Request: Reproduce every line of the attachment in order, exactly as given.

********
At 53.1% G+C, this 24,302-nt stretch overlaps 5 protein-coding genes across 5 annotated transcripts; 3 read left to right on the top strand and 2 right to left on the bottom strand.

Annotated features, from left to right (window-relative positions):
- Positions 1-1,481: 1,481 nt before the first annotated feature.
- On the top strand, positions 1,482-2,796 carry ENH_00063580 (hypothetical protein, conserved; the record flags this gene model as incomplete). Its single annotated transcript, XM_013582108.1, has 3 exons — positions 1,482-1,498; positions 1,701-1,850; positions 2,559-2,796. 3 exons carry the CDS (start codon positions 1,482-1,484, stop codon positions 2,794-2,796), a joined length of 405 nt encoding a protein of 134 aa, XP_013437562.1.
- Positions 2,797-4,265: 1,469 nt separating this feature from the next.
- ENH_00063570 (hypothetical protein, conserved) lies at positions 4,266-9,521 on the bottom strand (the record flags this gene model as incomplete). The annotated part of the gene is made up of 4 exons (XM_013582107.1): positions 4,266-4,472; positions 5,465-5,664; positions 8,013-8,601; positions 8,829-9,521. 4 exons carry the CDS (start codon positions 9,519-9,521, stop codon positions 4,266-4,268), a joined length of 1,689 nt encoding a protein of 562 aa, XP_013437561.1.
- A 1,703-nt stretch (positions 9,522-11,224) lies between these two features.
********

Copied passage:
At 53.1% G+C, this 24,302-nt stretch overlaps 5 protein-coding genes across 5 annotated transcripts; 3 read left to right on the top strand and 2 right to left on the bottom strand.

Annotated features, from left to right (window-relative positions):
- Positions 1-1,481: 1,481 nt before the first annotated feature.
- On the top strand, positions 1,482-2,796 carry ENH_00063580 (hypothetical protein, conserved; the record flags this gene model as incomplete). Its single annotated transcript, XM_013582108.1, has 3 exons — positions 1,482-1,498; positions 1,701-1,850; positions 2,559-2,796. 3 exons carry the CDS (start codon positions 1,482-1,484, stop codon positions 2,794-2,796), a joined length of 405 nt encoding a protein of 134 aa, XP_013437562.1.
- Positions 2,797-4,265: 1,469 nt separating this feature from the next.
- ENH_00063570 (hypothetical protein, conserved) lies at positions 4,266-9,521 on the bottom strand (the record flags this gene model as incomplete). The annotated part of the gene is made up of 4 exons (XM_013582107.1): positions 4,266-4,472; positions 5,465-5,664; positions 8,013-8,601; positions 8,829-9,521. 4 exons carry the CDS (start codon positions 9,519-9,521, stop codon positions 4,266-4,268), a joined length of 1,689 nt encoding a protein of 562 aa, XP_013437561.1.
- A 1,703-nt stretch (positions 9,522-11,224) lies between these two features.